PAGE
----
Five productivity hacks for time-poor SMEs
Wed 17 May 2017 - 2:20 pmFeatured | Growing | HR | Leadership Advice | Management | Managing | Small Business | Staff
When you’re a time-poor business owner whose attention is being pulled in all directions by competing obligations it can be difficult to focus on improving productivity. And while a growing customer base is good for the bottom line, if you’re a ‘one-man band’ you might begin to feel like you’ve bitten off more than you can chew.
Here are five simple strategies to enable business owners to focus on increasing their productivity rather than being preoccupied with keeping their heads above the water:
Dissect big tasks into smaller pieces
When faced with a big project where a lot of money is at stake, it’s easy for people to feel overwhelmed. If the clock is ticking, the odds can seem insurmountable. This can lead to procrastination and mounting stress as the deadline approaches and clients begin to breathe down your neck.
Breaking down a big project into smaller, more manageable pieces is an effective way of ‘getting the show on the road’. Critically, setting a series of attainable and clearly defined milestones enhances focus and is motivating because it creates a sense of accomplishment, and progress can be easily tracked.
Devise procedures for regular tasks
Preparing written procedures for recurring administrative tasks enables business owners to efficiently navigate through them, freeing up their time to focus on tasks that drive business growth. It also helps ‘take the edge off’ when having to deal with multiple deadlines. Incorporating checklists into written procedures, and revising those procedures over time, will help ensure you ‘tick all the right boxes’ and mitigate the risk of making potentially costly mistakes.
Allowing incoming phone calls and emails to dictate your daily work schedule is a good way to put out fires but it’s also a real productivity killer as it will result in business-critical tasks piling up. It’s crucial to set aside sufficient time in your day to solely work through your checklist of priorities based on time-sensitivity and potential gains as well as the likely ease of completion.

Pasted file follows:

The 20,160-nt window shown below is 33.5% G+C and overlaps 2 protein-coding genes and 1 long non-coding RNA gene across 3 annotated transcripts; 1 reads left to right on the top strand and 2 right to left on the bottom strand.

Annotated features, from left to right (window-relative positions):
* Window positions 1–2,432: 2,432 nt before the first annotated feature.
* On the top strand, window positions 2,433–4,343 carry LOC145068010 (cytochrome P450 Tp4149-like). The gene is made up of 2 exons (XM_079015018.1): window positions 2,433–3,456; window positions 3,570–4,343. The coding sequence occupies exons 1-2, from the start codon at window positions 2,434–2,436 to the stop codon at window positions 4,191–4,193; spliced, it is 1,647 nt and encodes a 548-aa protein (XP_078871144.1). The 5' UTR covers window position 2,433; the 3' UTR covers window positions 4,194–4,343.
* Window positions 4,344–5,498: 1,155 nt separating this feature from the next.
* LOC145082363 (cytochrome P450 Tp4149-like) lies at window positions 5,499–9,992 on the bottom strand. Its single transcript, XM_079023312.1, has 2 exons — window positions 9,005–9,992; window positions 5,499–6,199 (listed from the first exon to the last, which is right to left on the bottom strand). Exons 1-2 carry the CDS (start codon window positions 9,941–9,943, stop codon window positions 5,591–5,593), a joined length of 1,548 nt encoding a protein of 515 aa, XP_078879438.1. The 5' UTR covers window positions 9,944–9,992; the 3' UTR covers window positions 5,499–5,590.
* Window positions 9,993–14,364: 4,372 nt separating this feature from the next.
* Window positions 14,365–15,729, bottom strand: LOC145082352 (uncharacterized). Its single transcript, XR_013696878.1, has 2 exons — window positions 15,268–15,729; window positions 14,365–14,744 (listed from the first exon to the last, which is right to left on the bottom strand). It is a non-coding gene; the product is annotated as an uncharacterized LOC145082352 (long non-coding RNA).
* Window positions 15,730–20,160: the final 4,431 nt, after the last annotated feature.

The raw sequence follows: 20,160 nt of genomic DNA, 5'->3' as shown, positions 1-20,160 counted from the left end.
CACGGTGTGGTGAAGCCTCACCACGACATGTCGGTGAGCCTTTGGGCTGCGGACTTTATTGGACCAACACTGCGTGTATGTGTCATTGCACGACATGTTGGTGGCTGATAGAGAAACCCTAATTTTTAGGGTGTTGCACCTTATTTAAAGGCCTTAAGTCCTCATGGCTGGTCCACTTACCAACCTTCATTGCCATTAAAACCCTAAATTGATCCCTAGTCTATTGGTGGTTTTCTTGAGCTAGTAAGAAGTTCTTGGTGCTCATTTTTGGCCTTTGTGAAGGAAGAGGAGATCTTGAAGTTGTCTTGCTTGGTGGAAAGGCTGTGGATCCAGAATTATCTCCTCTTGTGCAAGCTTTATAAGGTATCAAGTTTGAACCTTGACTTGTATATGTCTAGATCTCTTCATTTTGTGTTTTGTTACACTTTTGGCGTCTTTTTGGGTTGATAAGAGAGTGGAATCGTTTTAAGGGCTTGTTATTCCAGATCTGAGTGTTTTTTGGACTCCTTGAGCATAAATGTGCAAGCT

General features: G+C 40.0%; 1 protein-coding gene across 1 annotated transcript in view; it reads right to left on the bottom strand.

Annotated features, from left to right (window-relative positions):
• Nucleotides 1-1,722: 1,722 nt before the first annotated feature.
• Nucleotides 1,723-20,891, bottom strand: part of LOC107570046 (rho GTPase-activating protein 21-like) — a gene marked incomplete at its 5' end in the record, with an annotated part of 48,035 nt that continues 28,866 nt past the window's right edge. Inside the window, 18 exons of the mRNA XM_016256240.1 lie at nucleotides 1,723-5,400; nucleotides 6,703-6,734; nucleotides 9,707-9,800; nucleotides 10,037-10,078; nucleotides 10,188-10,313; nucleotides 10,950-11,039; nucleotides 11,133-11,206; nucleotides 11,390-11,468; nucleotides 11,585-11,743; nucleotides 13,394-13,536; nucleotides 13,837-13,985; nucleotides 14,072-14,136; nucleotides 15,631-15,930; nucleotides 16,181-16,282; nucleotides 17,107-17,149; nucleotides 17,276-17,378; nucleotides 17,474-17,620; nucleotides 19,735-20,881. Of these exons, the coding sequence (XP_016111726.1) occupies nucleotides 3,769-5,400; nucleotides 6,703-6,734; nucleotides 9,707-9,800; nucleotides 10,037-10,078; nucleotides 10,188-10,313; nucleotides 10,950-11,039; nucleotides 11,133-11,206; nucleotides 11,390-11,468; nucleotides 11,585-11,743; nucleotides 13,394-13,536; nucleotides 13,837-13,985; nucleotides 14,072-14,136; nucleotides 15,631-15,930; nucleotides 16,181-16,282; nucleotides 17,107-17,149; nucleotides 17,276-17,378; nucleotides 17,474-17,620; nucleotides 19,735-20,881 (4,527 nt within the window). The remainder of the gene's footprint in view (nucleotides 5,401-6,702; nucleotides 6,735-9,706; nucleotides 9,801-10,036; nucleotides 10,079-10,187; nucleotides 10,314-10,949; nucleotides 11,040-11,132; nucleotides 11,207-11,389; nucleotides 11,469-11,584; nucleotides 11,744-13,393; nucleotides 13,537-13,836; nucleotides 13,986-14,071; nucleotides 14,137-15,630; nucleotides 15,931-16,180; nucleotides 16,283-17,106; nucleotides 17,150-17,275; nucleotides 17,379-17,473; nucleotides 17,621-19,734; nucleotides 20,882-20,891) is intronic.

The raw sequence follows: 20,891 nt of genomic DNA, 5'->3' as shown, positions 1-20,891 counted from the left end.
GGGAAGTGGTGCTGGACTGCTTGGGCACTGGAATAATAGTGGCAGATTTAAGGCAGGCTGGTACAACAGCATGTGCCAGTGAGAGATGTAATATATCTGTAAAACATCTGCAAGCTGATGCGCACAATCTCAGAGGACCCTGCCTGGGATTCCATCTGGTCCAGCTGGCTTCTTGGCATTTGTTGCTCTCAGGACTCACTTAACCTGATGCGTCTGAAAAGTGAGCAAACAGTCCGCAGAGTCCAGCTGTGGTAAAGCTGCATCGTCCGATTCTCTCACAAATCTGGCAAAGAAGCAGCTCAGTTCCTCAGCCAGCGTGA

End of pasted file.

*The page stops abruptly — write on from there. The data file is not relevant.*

Try setting aside an hour every morning and afternoon to respond to emails and phone calls. Relevantly, it’s useful to manage the expectations of people who contact you: being upfront with people in terms of when they can expect a response not only buys you time to address pressing tasks, it also helps ensure you aren’t hounded about matters that are not urgent.
Be disciplined, don’t sit around
In his book ‘On Writing: A Memoir of the Craft’, Stephen King wrote: “Amateurs sit and wait for inspiration, the rest of us just get up and go to work.” He was speaking about authors but the quote is equally true for business people: you can’t afford to wait for your best idea to emerge, nor can you afford to wait until you are ‘in the zone’, before getting started on a time-sensitive project – you need to get the ball rolling. A good approach is to write down all of your ideas and then workshop the ones that create further sparks.
Find the right people to help
You might be an expert in your field – and possess business nous – but that doesn’t necessarily mean you should handle every single job in your business. Having reliable employees who can perform the jobs that prevent you from tending to critical tasks can have a positive impact on your productivity levels. Sharing the workload allows business owners to mitigate the risk of burn-out while maintaining high energy levels as they work on growing the business.
Recruiting, however, can be a long and time consuming process. The Australian Government’s job placement program, jobactive, is an invaluable source of labour for small business owners seeking to increase their productivity levels. They can tap into a network of jobactive providers from over 1,700 locations across Australia to connect with screened and job-ready candidates that fit their business needs.
Plus, employers could be eligible for financial incentives if they employ job seekers through jobactive. Employers could get a wage subsidy of up to $10,000 by hiring mature age workers (50+) or workers aged 15 to 24 years of age. Meanwhile, businesses that hire eligible job seekers who are 25 to 29 year of age, principal carer parents, in long-term unemployment or indigenous can obtain up to $6,500 in wage subsidies.
For more information on the wage subsidies your business may be eligible for, click here
For more information on how jobactive can help you in the hiring process, watch the below video Scrumptious on Summer Café’:
Scrumptious on Summer café used jobactive to help expand their business
Owner of Scrumptious on Summer Cafe in Orange, Suzy, shares what she looks for when hiring new staff and how she was able to find the right fit for the Scrumptious family with jobactive. If you’re looking for the right staff to fit your business, find out how jobactive can help – https://jobsearch.gov.au/find-the-right-fit